On Wednesday, the United States House of Representatives passed what may turn out to be one of the most significant pieces of legislation pushed through in the first year of the Trump administration: the Concealed Carry Reciprocity Act of 2017.

The act, also referred to as H.R. 38, drastically expands the rights of concealed carriers nationwide, and if passed it would greatly increase what your concealed carry permit could do for you.

"This bill amends the federal criminal code to allow a qualified individual to carry a concealed handgun into or possess a concealed handgun in another state that allows individuals to carry concealed firearms," the congressional website reports.

The bill passed the House by a margin of 231-198, and is now headed toward the Senate. Of the number who voted for the bill, there were even several Democrats, showing a rare moment of bipartisan cooperation in a politically polarized time.

“This vote marks a watershed moment for Second Amendment rights,” Chris W. Cox, executive director of the National Rifle Association Institute for Legislative Action, said in a statement.

“The Concealed Carry Reciprocity Act is the culmination of a 30-year movement recognizing the right of all law-abiding Americans to defend themselves, and their loved ones, including when they cross state lines.”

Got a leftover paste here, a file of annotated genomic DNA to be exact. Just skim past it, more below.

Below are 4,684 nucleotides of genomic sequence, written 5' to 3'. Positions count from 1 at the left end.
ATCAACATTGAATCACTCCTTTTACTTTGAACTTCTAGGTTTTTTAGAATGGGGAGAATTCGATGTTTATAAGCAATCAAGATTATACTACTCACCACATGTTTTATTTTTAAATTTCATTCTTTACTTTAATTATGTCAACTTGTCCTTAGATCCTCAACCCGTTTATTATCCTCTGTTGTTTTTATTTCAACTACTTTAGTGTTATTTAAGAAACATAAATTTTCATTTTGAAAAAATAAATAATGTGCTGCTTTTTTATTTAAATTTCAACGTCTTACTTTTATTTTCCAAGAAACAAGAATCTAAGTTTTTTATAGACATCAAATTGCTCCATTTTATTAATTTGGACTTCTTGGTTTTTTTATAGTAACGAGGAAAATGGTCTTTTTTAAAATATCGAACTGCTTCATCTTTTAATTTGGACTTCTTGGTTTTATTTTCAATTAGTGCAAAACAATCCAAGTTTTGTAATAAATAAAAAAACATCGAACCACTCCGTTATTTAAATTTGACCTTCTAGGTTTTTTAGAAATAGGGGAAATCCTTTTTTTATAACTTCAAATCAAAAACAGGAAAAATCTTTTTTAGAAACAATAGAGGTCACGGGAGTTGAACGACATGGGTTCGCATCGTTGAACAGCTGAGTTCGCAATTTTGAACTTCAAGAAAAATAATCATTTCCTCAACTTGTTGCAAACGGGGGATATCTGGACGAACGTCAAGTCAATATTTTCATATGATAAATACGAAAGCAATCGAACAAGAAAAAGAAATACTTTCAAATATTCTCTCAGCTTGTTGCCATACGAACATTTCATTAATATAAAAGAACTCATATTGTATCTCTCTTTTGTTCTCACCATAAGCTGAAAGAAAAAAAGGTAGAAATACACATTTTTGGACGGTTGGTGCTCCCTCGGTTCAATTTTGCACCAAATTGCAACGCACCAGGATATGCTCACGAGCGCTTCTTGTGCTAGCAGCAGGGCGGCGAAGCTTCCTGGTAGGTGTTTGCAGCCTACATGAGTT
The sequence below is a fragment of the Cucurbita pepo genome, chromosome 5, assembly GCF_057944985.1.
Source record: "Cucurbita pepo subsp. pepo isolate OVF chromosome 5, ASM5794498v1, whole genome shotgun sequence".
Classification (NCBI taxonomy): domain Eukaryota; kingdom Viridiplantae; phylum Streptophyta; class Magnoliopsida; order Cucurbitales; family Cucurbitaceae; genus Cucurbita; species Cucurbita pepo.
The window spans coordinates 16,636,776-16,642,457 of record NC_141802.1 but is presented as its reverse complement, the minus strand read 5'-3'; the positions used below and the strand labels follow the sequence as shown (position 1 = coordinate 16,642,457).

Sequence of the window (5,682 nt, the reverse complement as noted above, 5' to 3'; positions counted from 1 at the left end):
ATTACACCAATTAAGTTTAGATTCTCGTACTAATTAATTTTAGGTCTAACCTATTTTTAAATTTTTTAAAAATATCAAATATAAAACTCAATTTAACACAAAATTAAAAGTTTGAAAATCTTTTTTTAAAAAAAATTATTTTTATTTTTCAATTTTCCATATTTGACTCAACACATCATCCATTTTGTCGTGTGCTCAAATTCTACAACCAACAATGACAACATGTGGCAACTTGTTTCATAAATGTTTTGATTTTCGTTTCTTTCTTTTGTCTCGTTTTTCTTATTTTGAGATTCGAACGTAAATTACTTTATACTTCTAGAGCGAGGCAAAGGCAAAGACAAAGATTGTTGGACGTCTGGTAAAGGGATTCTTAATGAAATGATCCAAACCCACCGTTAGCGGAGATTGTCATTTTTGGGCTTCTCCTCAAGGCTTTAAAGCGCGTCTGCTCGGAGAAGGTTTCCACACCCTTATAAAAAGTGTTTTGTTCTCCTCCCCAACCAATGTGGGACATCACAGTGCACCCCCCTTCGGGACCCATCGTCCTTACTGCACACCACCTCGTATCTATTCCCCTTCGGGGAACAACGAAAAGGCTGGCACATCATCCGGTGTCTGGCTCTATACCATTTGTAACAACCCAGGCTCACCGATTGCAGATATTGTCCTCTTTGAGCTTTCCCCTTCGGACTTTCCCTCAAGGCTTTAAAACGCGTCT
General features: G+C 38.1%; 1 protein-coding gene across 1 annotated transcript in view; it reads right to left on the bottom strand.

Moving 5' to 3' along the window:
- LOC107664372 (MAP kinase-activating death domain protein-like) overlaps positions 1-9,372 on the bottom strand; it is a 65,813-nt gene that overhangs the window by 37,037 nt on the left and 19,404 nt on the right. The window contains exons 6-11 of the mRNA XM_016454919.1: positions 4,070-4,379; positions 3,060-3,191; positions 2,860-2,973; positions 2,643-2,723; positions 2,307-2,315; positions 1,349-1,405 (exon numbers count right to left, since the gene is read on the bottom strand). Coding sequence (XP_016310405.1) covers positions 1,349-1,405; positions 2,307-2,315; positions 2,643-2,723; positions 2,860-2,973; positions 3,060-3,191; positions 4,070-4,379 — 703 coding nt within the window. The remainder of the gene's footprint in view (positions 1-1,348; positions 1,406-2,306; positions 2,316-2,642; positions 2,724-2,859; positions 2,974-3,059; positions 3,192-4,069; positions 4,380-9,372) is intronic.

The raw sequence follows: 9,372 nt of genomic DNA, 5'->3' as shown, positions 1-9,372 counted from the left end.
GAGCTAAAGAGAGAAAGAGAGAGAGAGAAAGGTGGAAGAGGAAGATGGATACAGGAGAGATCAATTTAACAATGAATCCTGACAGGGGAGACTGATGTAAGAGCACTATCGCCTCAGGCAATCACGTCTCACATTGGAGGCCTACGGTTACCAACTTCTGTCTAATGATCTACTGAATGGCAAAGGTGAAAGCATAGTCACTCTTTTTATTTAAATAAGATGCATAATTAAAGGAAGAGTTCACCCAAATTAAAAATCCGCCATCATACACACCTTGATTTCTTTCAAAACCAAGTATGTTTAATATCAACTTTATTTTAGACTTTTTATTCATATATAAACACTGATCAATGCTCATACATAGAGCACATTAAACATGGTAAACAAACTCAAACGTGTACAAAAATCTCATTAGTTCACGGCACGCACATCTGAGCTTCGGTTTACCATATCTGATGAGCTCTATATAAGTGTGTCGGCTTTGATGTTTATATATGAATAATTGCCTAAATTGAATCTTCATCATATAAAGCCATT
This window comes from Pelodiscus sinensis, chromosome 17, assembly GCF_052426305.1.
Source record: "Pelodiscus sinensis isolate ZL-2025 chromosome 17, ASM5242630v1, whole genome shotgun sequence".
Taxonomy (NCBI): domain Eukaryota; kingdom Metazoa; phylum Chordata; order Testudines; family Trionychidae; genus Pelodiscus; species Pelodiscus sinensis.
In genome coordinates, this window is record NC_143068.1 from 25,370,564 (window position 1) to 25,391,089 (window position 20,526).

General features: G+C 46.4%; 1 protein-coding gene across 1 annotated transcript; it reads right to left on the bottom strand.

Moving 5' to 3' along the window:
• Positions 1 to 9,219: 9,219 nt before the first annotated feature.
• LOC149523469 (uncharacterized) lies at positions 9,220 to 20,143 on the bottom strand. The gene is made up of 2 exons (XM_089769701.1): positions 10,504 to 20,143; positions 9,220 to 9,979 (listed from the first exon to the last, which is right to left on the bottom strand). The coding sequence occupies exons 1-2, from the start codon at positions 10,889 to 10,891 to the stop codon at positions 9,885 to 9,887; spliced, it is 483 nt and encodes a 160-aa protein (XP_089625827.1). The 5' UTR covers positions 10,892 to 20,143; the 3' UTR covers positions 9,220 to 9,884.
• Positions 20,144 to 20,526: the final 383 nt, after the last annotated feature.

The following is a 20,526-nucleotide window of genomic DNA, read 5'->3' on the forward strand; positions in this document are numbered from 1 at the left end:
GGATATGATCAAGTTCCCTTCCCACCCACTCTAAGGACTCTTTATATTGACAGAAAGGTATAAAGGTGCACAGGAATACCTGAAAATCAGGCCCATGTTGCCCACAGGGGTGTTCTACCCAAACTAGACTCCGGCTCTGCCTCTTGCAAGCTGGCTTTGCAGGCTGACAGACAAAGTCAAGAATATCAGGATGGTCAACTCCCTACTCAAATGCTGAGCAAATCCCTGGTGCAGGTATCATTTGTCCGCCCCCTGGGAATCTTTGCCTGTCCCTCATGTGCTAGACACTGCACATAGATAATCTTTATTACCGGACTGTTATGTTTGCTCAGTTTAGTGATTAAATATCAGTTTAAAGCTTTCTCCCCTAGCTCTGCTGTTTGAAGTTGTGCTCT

The NRA-ILA further notes that included in the bill are improvements to the National Instant Criminal Background Check System, NICS, which will hopefully assist in better vetting gun purchasers and keep firearms out of the wrong hands.

The fact is, whether folks like it or not, this bill's a slam dunk.

The passage of this bill is a huge win for fans of the Second Amendment, but as you can imagine, not everyone is so excited.

The Democrat & Chronicle, a subsidiary of the USA Today Network, denounced the potential reciprocity law as "less effective than thoughts and prayers."

Yikes.

The real concern now, however, is not any amount of journalist nay-sayers, but the United States Senate.

The bill was met with a majority in the House that saw double-digit Republicans vote against the bill, and as we all know, those who tend to be in support of pushing Second Amendment-friendly legislation are most often right-of-center.

In other words, the Republicans would really need to be running a tight ship and convince several members of the other side of the aisle to gain cloture -- end of the Senate debate so that a bill can be voted on.

Traditionally, they'd need 60 "yes" votes, but there are only 52 Republicans in the house.

As we've seen in the past, the Senate "nuclear option" could be used to break the issue down to a simple 51-vote majority, but again, the Republicans would have to be really on their game.

So, in short, get excited that the Concealed Carry Reciprocity Act of 2017 passed through the House. It's a huge win for Americans.

However, be cautious, because we're nowhere near out of the woods yet.

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